April 6, 2013

"Buyer & Cellar" Gives Full Value

If you’d asked, I’d have said that one-person shows were my least favorite form of theater. So it’s been truly surprising to find that some of the shows I’ve most enjoyed this season have been solo performances. I had a lovely time when I saw All the Rage, actor and child-abuse survivor Martin Moran’s show about forgiveness and I’ve already sung the praises of Ann, Holland Taylor’s one-woman tribute to the late Texas governor Ann Richards (click here for that review).  But now at the top of my list is Buyer & Cellar, which opened this week at Rattlestick Playwrights Theater.

The buyer in question is Barbra Streisand and the cellar is the “street of shops” the star created in the basement of her Malibu home to store all the things she’s collected over the years.  Seeing the shops featured in Streisand’s book “My Passion for Design,” both amused playwright Jonathan Tolins and inspired him to create a fictional situation in which an out-of-work actor name Alex is hired to tend the shops and, in the process, their sole customer.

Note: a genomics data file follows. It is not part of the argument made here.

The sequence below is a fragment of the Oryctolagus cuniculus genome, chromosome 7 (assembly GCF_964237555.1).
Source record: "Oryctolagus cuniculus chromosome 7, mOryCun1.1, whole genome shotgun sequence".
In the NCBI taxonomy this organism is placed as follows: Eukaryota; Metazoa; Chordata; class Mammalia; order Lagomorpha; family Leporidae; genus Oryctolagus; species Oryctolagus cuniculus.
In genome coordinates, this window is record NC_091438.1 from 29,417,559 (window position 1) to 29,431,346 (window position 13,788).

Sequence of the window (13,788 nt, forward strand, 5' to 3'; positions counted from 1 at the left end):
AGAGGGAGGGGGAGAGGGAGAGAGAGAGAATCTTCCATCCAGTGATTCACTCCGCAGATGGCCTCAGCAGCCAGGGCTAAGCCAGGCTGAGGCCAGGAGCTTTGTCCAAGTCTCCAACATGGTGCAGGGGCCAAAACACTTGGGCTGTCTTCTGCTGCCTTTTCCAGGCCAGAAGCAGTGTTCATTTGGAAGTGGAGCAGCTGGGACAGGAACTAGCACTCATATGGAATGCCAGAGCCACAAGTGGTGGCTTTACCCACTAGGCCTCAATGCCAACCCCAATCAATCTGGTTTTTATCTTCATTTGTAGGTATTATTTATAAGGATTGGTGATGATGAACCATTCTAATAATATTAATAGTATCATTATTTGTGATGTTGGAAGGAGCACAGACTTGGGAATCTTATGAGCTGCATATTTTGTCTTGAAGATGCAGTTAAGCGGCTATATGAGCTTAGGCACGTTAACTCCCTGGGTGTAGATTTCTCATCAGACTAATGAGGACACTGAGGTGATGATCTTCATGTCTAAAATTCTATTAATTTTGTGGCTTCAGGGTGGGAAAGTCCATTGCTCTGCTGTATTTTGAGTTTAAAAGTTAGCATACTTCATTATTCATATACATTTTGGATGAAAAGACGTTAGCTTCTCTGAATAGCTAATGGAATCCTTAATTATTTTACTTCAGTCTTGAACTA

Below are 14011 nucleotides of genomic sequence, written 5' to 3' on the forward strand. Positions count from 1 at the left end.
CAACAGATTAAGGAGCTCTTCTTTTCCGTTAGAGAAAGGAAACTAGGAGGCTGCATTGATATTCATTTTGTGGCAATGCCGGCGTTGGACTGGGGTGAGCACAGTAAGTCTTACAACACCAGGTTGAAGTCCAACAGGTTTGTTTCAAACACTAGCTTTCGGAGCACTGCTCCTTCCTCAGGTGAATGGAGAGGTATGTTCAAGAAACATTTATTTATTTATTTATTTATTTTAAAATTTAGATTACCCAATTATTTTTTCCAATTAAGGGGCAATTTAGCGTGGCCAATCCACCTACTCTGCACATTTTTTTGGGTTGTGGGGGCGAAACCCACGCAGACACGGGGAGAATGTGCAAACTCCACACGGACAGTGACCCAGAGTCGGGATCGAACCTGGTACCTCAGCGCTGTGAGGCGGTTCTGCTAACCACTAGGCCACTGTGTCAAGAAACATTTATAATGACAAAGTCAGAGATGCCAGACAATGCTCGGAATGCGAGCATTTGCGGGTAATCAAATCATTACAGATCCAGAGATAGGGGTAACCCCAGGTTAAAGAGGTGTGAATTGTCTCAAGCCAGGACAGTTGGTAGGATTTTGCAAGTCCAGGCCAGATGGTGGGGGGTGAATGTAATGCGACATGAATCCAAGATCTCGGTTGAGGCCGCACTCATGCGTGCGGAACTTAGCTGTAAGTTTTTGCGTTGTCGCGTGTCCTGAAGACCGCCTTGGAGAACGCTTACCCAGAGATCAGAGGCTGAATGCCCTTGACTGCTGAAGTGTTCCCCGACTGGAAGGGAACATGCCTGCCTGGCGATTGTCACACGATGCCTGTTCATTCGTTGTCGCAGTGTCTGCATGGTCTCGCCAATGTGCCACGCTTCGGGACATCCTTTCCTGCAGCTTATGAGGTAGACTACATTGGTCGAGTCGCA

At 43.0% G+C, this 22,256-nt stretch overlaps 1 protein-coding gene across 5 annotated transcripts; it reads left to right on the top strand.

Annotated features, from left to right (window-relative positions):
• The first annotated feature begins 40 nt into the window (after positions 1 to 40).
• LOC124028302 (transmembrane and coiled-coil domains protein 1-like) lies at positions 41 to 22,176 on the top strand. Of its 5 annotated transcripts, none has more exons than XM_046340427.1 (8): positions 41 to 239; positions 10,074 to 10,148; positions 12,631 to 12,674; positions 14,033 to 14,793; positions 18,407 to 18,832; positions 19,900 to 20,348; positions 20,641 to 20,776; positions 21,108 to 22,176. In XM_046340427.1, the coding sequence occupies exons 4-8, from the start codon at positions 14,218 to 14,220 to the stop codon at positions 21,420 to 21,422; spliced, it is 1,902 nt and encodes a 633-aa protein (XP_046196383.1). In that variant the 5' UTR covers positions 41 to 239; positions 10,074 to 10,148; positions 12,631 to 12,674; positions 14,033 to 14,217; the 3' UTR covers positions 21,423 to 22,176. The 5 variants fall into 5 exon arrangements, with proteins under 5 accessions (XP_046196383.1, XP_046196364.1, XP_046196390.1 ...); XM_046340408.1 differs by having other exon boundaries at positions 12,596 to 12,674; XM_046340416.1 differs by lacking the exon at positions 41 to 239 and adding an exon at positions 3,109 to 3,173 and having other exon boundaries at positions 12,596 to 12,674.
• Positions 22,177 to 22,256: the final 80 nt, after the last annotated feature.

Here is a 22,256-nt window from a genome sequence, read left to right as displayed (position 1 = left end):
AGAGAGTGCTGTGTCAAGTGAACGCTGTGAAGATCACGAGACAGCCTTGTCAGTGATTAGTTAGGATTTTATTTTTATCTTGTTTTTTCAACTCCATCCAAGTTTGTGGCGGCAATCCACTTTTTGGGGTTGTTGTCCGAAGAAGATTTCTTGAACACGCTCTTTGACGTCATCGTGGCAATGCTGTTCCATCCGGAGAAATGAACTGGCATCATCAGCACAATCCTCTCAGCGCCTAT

It’s a funny premise and Tolins has filled the 90-minute show with one laugh-out-loud moment after another. But tucked in the interstices, are some poignant reflections on celebrity, loneliness and the meaning of friendship that are made even more affective by a brilliant performance by Michael Urie. 
The Julliard-trained actor is best known for his fay-gay roles on TV sitcoms like “Ugly Betty” and “Partners” but he’s also got serious dramatic chops as he showed in The Temperamentals, the moving play about the founding of the first gay rights organization, The Mattachine Society (click here for my review of that). This time out, Urie gets to combine his comedic and dramatic skills and the result is altogether winning.
Buyer & Cellar is presented as a story that Alex tells about the time he spent working in the titular cellar and Urie plays Alex, Alex’s boyfriend, who is an avid Streisand fan, Streisand’s acerbic housekeeper, the star’s husband James Brolin and, best of all, Streisand herself. 
Urie’s Streisand isn’t a full-blown impersonation but with a twist of his shoulders, tilt of his head and the Brooklyn inflections so distinctive to her voice, he manages to capture the keen intelligence, the sharp defensiveness and the underlying neediness that define the woman. It's a bravura performance.  

As my theatergoing buddy Bill and I made our way across Sixth Avenue for dinner at the nearby restaurant Morandi, I couldn’t help wondering what the famously prickly star might think of this portrayal of her or even if she might sue (even though the play actually begins with the disclaimer: “What I'm going to tell you could not possibly have happened with a person as famous, talented, and litigious as Barbra Streisand.”)

The odd thing is that I suspect Streisand might like it. I sure did. And I’m pretty sure you would too.

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